Our fourth and final stop on our Stellenbosch outing is the very famous restaurant Haute Cabrière just outside the city of Franschhoek. Having spent most of the day jumping from one interesting place to another, we all feel a certain need, lust if you prefer, to just sit down and relax. Haute Cabrière is just such a place. The restaurant is beautifully located at the end of the Franschhoek canyon, and so from the restaurant’s piazza you have the most magnificent look of the entire valley.
We are very warmly greeted by Hildegard von Arnim, who arrives with the bar far largest sabraging tool I have ever seen – it’s a full sword. Most sabrage sabers that you can buy in your average, middle of the road wine shops are quite tiny, more like an oversized knife. But this one is full length. I want one of those.
After talking at length about the history of the restaurant and her family, which I sadly do not remember that much of (I was looking at the sword), Mrs. von Arnim sets out to demonstrate how to sabrage a bottle of sparkling wine. Up to this point I have always thought it quite ridiculous to sabrage sparkling wine; I mean, what is the point? It would be one thing if you just could draw your sword, epee, or saber and just give the bottle a well-aimed blow. But the thing is that you need to remove not only the foil, but also ease up the muselet! And I tell you, once you have removed that wire collar, you have lost all control of the cork – it could pop at any time. The reason for this is that the inside of the cork, i.e., the part of the cork which is stuck down the bottle, is coated with wax. Otherwise the cork could easily get stuck in the bottle and you would actually need a sword to get it open! So in ancient times, people would truly go about striking bottles just in order to have a drink!
Mrs. von Arnim starts the countdown and I set my camera at multiple shots. At the third try, the corks flies into the sky. I look at the monitor and realize that I have been shooting with the “P mode.” Although having caught the flying cork just leaving the bottle, the photo is blurry! Such a beginner’s mistake! Since we are over twenty people the first bottle is quickly finished, and for this second sabrage I set the shutter speed at 2000. Unfortunately, the cork flies between the frames this time. Mungamo!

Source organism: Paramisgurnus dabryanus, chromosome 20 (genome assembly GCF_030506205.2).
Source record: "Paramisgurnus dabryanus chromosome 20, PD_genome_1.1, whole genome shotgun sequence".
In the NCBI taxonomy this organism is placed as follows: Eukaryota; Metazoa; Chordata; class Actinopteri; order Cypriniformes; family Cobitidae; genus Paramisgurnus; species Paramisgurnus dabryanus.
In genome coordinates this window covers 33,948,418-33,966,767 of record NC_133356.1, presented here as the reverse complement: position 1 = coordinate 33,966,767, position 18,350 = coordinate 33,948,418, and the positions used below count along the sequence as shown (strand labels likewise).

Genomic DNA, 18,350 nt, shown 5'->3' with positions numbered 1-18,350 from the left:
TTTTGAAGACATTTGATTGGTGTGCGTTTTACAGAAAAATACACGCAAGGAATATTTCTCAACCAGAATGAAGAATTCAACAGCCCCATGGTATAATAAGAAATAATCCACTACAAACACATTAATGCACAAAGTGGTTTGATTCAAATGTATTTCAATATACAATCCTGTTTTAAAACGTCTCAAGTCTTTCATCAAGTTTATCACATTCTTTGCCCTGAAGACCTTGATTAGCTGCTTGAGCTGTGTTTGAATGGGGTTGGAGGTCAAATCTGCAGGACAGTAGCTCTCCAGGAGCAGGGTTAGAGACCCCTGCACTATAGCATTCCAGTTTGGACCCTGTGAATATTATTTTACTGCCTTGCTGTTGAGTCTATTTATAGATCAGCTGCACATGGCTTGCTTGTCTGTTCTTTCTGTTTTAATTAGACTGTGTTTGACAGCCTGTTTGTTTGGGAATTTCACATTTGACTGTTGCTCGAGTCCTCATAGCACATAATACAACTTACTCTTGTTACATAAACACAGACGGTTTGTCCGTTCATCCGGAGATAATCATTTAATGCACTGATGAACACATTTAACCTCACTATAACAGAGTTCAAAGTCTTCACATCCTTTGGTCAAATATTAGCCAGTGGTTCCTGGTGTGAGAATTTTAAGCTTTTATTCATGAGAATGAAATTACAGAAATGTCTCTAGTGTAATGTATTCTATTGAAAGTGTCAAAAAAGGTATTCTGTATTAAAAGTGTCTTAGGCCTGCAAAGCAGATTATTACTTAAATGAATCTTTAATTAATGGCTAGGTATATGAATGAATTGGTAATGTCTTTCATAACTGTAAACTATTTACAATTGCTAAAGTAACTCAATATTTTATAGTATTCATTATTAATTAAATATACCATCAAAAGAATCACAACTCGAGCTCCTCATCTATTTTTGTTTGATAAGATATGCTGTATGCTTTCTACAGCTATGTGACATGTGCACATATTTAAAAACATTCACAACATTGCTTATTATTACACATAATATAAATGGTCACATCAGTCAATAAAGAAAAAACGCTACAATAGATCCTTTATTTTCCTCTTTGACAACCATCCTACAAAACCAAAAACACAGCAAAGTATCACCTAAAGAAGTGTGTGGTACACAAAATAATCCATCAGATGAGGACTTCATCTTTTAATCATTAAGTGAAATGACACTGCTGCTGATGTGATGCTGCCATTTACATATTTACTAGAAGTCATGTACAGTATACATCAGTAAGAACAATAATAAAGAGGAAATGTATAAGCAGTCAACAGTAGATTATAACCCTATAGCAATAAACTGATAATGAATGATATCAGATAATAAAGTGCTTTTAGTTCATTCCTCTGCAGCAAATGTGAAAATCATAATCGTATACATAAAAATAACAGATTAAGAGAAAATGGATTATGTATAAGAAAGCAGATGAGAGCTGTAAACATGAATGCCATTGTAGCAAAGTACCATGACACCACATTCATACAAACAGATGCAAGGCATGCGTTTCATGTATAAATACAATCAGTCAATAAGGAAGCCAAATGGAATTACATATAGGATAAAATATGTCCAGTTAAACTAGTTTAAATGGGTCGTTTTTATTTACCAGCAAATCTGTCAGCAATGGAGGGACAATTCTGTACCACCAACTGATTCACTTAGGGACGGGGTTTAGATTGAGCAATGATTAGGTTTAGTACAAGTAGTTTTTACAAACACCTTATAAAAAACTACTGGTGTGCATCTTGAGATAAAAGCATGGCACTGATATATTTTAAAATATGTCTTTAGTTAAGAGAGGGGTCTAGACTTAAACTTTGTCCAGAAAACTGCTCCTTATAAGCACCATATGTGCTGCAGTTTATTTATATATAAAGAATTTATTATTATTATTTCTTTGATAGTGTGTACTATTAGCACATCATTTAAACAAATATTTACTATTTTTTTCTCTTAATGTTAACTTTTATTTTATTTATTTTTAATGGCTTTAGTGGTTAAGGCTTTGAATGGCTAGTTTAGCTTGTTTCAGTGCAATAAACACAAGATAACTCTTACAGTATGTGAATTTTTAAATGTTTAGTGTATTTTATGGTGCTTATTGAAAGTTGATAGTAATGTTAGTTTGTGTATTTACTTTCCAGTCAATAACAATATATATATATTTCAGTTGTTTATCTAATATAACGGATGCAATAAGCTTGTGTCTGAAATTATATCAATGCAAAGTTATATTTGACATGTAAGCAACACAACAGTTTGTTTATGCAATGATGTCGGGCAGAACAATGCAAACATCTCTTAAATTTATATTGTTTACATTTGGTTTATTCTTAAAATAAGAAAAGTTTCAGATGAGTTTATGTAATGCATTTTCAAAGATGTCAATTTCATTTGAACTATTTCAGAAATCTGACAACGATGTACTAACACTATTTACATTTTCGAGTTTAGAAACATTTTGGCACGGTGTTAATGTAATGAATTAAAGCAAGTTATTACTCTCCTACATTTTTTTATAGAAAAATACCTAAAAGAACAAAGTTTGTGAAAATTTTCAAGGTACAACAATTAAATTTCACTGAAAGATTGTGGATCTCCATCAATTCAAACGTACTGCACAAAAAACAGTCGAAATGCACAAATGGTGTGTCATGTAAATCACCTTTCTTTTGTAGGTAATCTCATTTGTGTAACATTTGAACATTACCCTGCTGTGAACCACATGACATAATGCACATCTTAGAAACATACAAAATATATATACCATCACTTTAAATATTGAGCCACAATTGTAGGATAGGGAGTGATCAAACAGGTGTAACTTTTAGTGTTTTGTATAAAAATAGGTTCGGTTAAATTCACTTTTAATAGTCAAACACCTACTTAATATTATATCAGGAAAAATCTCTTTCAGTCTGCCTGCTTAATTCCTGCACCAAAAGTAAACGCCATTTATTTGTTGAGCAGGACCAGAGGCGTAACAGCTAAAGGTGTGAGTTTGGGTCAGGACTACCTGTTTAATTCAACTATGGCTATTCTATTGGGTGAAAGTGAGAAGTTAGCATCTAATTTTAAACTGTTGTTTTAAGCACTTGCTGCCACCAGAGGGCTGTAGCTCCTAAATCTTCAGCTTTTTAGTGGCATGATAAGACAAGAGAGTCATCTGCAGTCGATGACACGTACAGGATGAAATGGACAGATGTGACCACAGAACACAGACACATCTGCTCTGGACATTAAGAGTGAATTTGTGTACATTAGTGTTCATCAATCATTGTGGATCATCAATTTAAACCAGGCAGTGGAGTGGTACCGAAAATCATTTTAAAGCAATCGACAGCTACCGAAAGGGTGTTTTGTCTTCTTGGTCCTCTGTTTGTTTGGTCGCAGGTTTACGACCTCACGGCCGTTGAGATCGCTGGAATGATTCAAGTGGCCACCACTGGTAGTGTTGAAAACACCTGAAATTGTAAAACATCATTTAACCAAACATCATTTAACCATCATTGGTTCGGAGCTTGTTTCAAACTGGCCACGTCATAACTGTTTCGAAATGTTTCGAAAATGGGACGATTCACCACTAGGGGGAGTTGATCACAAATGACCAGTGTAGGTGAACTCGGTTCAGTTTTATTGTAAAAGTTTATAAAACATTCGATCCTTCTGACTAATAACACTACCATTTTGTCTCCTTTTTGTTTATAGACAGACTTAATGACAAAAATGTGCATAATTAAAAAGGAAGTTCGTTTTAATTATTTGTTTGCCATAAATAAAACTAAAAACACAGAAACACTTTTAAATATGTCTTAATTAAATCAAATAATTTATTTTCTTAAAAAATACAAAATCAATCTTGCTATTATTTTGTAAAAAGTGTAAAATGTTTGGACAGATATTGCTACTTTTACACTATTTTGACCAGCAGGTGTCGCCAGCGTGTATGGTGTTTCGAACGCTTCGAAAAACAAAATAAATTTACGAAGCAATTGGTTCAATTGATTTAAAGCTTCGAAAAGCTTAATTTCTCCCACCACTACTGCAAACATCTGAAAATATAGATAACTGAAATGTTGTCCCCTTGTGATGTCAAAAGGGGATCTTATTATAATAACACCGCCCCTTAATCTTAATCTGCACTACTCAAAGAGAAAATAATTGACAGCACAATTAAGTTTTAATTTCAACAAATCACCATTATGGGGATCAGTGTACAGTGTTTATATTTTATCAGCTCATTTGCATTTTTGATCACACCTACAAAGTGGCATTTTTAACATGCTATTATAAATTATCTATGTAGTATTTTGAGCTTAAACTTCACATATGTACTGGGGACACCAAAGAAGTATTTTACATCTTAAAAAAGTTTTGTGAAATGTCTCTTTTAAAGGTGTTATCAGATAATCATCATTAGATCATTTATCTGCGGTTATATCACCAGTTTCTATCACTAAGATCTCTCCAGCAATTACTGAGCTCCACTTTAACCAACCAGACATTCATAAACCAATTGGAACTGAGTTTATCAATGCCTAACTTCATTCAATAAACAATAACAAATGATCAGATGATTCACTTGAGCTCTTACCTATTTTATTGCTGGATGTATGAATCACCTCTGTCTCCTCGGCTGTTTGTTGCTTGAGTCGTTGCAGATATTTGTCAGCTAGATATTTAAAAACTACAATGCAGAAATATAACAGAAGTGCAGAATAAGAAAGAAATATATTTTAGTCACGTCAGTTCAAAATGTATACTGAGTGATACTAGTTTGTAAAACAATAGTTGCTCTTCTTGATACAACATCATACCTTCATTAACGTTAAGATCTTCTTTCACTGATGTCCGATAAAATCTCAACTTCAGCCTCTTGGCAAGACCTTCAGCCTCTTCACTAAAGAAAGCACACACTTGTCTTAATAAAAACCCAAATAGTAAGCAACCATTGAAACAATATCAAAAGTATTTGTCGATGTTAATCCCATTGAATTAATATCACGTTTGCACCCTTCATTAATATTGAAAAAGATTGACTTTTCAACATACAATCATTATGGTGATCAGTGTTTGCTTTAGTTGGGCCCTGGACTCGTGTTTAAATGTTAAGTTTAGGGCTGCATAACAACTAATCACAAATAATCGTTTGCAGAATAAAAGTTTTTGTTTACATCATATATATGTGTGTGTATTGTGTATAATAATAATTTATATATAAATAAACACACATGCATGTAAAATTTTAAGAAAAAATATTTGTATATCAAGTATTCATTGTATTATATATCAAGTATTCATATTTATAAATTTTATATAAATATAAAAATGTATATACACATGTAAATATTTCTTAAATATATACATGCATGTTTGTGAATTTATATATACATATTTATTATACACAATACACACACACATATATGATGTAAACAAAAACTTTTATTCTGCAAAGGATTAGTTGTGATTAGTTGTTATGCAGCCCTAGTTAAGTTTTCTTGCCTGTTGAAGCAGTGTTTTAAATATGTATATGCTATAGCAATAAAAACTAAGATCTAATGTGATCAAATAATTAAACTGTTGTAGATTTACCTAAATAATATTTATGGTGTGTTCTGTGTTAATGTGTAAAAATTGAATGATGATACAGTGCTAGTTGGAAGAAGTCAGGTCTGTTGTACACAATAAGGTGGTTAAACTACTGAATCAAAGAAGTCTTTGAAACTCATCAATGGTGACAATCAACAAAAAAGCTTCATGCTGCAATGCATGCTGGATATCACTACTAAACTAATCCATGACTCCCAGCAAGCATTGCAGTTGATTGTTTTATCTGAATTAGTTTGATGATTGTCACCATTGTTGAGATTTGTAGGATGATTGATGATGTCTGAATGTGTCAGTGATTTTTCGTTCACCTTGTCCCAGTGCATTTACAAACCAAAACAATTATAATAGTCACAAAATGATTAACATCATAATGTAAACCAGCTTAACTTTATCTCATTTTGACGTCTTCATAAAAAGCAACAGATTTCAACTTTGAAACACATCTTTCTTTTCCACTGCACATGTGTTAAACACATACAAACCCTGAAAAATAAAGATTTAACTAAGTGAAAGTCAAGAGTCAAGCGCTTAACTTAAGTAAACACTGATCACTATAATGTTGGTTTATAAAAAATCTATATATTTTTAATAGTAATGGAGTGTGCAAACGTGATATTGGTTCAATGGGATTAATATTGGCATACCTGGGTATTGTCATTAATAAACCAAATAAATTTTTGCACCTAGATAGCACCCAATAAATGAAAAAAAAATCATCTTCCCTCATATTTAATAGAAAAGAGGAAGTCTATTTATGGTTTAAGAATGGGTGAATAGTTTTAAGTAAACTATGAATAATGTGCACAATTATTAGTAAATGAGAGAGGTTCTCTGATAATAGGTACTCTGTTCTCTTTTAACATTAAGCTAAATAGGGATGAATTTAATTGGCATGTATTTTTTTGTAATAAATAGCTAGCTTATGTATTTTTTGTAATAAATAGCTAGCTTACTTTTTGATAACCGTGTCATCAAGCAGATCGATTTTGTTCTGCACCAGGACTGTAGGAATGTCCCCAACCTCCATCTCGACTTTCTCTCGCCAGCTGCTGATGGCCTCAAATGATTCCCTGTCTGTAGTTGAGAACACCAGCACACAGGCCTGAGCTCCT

Anyway, maybe I shall say something about the wine itself – it is a Pierre Jourdan Brut. Very nice. I saw it at the La Cotte shop, and was going to buy it, had not I seen the dessert wines. Anyway the wine is very nice, more complex and slightly more alluring than the Môreson sparkling. Another price range yes, but nonetheless a better wine.
After these sword-rattling exercises we are shown to our table. For starter we have duck liver parfait. Very smooth and rich in taste! I could eat this every day… Then we have a pepper-crusted sirloin steak. Also superb. For dessert a very tasty lemon tart. The wines that accompany each dish accompany it well. Not being that fond of red wine, I enjoyed the initial sparkling wine best. But that is me.
A few hours and many laughs later the sun sets over the valley and I escape the eating for some shots. Using my tripod, I think I got some nice pictures of the place! Hope you agree. Thank you so much Hildegard von Arnim and the rest of your staff at Haute Cabrière for your warm hospitality and for serving us this wonderful dinner! Thank you!